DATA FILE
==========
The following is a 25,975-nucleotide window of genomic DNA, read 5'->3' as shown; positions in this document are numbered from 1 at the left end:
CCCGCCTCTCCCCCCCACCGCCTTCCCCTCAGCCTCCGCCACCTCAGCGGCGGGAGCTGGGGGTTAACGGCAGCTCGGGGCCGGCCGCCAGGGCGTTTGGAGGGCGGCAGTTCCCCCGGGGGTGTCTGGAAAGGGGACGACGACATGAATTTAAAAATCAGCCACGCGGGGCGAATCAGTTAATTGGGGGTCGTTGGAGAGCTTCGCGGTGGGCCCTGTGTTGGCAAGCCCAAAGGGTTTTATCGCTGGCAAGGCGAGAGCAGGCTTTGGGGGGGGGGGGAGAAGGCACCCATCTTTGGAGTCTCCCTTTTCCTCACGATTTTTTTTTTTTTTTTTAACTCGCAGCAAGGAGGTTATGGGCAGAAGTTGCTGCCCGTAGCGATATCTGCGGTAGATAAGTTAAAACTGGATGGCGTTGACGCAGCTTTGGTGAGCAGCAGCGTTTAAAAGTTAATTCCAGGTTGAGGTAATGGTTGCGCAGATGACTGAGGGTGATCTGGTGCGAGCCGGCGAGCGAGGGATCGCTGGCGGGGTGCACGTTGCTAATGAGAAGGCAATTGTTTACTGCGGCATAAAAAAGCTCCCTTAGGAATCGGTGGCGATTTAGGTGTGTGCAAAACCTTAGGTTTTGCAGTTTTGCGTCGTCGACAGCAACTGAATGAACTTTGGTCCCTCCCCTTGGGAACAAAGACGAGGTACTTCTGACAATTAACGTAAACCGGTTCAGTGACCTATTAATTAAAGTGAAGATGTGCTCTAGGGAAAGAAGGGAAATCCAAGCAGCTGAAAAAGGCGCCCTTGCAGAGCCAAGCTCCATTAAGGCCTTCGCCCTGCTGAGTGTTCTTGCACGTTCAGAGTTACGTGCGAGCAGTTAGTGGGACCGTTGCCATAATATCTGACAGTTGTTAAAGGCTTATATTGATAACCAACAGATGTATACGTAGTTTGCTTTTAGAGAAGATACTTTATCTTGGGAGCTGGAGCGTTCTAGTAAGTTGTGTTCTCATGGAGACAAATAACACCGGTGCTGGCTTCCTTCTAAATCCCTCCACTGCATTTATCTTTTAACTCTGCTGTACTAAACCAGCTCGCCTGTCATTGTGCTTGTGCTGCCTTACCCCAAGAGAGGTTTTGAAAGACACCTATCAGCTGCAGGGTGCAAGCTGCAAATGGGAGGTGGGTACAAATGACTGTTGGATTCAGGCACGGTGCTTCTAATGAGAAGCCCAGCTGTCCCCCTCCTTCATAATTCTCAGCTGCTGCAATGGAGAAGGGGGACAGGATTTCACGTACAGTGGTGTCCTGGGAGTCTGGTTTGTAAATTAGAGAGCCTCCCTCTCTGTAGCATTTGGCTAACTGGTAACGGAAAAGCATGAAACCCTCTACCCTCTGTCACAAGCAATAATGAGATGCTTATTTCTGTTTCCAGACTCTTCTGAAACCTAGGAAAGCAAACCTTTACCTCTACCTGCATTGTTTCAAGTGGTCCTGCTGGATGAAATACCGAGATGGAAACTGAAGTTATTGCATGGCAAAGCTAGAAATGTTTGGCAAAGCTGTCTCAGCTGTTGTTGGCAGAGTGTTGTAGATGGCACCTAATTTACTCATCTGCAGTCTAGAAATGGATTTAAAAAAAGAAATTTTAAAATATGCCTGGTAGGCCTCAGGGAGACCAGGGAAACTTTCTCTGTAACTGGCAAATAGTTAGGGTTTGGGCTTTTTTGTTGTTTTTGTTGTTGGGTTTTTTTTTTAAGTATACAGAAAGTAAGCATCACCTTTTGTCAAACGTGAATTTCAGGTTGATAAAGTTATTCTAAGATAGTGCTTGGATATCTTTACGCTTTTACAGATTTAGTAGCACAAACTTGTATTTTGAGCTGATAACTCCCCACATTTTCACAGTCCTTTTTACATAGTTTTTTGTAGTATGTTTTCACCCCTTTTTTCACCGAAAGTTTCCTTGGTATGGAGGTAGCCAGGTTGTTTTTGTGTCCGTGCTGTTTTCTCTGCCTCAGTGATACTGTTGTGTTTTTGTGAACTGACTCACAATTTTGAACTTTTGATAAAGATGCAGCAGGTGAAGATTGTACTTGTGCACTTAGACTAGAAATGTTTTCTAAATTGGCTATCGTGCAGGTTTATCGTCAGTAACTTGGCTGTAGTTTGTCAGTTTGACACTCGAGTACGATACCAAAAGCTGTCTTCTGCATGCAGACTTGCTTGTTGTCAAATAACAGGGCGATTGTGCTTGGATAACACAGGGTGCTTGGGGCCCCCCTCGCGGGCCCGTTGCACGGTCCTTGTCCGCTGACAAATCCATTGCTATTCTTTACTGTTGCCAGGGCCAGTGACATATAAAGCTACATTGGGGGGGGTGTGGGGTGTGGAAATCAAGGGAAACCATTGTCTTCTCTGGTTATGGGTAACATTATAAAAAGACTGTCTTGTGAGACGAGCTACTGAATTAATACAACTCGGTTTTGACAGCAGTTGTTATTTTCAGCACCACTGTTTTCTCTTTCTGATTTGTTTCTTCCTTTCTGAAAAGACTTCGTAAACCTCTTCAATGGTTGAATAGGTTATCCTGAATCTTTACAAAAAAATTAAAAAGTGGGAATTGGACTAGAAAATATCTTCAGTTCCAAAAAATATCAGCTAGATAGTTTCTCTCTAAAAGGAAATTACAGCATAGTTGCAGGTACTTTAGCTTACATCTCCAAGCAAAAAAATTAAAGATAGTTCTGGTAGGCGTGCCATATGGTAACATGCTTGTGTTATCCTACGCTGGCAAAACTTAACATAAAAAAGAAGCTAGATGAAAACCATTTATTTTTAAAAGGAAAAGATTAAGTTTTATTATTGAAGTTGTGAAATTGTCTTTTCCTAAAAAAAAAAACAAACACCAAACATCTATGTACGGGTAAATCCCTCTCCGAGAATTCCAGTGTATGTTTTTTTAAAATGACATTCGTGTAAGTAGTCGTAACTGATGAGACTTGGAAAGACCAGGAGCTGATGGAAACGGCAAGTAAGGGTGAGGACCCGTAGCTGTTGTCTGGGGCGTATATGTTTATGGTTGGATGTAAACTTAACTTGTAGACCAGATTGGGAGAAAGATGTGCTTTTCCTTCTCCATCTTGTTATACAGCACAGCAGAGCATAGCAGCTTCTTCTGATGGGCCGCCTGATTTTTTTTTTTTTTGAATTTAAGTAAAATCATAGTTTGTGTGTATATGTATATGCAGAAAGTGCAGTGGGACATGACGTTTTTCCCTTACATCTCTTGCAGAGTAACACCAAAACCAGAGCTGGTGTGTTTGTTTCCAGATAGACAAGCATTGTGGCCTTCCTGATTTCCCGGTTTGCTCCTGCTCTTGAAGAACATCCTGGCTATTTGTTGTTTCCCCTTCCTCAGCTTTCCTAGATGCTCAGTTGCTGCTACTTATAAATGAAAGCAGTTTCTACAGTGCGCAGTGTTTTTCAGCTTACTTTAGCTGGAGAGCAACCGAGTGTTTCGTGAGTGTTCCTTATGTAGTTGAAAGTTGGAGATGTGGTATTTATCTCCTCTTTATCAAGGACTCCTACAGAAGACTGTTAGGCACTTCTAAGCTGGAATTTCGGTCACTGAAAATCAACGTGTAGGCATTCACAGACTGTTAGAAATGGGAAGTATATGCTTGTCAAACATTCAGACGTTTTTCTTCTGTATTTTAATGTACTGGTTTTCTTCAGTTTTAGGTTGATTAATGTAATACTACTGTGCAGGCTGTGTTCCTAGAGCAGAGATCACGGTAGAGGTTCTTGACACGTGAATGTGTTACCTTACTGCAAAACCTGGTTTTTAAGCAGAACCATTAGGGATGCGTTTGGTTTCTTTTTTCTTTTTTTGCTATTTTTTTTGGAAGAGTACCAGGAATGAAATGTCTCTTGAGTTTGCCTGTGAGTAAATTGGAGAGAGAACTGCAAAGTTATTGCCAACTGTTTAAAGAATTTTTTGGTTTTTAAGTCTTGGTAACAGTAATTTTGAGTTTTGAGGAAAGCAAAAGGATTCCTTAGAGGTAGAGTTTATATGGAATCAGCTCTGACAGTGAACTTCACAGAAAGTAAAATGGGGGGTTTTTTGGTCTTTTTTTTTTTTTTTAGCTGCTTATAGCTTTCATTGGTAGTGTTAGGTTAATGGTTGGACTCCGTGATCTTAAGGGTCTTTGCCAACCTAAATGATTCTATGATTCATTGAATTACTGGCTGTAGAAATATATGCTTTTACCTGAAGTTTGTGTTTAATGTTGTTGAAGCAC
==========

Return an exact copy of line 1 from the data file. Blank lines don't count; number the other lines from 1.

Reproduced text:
The following is a 25,975-nucleotide window of genomic DNA, read 5'->3' as shown; positions in this document are numbered from 1 at the left end: